Organizations have a significant cybersecurity problem these days. Traditional methods of incident remediation, as most SOC (Security Operations Center) teams follow, can be inadequate.
The current state of cybersecurity
Here are some stats to keep in mind:
- The global cybersecurity market is projected to reach $248.3 billion by 2023, growing at a CAGR (Compound Annual Growth Rate) of 10 percent.
- As of 2017 over 1,339 total breaches reportedly exposed 174.4 million records.
- The AV-TEST Institute registers over 350,000 new malicious programs (malware) and potentially unwanted applications (PUA) every day.
These trends point to a steady demand for cybersecurity talent. Has this demand been balanced by an equivalent supply of talent?
- 44 percent of security operations managers see more than 5000 security alerts per day and can only investigate 56 percent of them.
- Cybersecurity skill gaps leave 1 in 4 organizations exposed to inefficient operations for 6 months or longer.
Timing—and context—are everything
Security breaches and network failures can be a recurring reality for modern cybersecurity ops teams, and a burden on a company’s resources and processes. A lack of actionable intelligence and situational awareness keeps security teams from acting quickly to prevent devastating breaches. As much as CISOs want tools like Splunk, SIEM (Security Information and Event Management), and Behavioral Analytics to be magic bullets, tools alone are not enough.
Many enterprises can benefit from adopting a SOC-as-a-Service approach.
SOC-as-a-Service addresses two major challenges:
#1: SIEMs are not enough
There is no denying that SIEMs are crucial to maintaining overall organizational well-being. However, they need a lot of admin and management and must be fine–tuned to service your organization properly. You need to remember that a SIEM will not automatically understand your policies and business context.
Normal day-to-day operations alone will create a flood of alerts with 1,000+ suspicious events per 50M log events per day. The rules and use cases defining the SIEM need to be stated clearly by your security team. However, even the best–tuned SIEM will generate 50 suspicious alerts per 50M log events per day.
But even a good security analyst can only investigate about 15 suspicious alerts per day to discover 1-2 actionable alerts per shift. Safe to say it takes a dedicated team to monitor and drive contextual conclusions from your SIEM consistently.
#2: SOC isn’t so easy
Maintaining a dynamic SOC team is hard, and your security team already handles a wide variety of tasks that leaves little time for business-critical needs. This exhaustive list of tasks includes:
- Maintaining your SIEM.
- Use case analytics.
- Threat Intel research.
- Continually searching for errors on your attack surface.
- Multiple event investigation process workflows.
- Escalation workflow and run book.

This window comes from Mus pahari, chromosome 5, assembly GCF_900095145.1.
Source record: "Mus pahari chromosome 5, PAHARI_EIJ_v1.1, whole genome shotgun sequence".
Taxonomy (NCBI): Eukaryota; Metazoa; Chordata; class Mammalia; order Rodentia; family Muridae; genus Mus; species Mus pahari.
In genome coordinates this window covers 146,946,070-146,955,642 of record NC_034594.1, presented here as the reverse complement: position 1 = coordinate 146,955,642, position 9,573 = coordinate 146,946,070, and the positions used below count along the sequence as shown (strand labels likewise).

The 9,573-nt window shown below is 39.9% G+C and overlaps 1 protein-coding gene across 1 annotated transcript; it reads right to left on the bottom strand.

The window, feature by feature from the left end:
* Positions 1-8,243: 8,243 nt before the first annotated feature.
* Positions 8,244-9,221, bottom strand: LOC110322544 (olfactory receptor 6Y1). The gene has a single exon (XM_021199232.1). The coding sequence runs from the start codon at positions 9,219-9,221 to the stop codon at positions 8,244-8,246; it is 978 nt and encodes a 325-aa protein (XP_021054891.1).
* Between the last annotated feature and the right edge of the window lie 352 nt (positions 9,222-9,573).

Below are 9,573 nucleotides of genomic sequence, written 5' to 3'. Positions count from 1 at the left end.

- Helpdesk process and workflows.
A good SOC also requires substantial investment in experienced people to take care of administrative and analytic duties:
Administrative roles (1-2 FTE)
- Dedicated SIEM admin.
- Authors that dictate and form the SIEM rules.
- Health and performance monitoring and remediation.
SOC Analysts (6-12 FTE)
- Security analysts and engineers.
- Incident response triage manager.
- Threat research analysts.
- 24 X 7 X 365 operations help desk.
SOC-as-a-Service Strikes the Right Balance
Keeping a SOC running efficiently 24/7 stands to grow even more challenging for the foreseeable future. Adopting your ideal variation on SOC-as-a-Service meets some of the CISO and SecOps team’s greatest challenges, like SIEMs not working to their highest levels, rising tool complexity and traffic loads, and perennial skills gaps and shortages.
Netenrich’s SOC-as-a-Service brings extensive resources and expertise across threat hunting, log analysis, and other activities to complement your existing operations. Our team of 80+ analysts and admins have decades of experience working across vertical industries and can efficiently onboard and scale services.
We have successfully evolved our SIEM to solve for a variety of use cases such as securing data in public clouds, applying user behavior analytics, and deflecting malware, APTs, phishing, and brute-force attacks.
Along with a world-class, cross-platform SOC, we have also succeeded in SaaSifying our enterprise, on-prem SIEM tool. Baking in our newly launched Knowledge NOW (KNOW) threat intel platform adds even greater value in solving for SecOps challenges and attack surface management (ASM) [Read more about that here].
See It in Action
To learn how enterprises are gaining greater security efficiencies, hear from leading experts on SOC-as-a-Service in an upcoming SANS webinar entitled “To build or not to build: Can SOC-aaS bridge your security skills gap?” August 27, 1 PM EDT. Sign up here.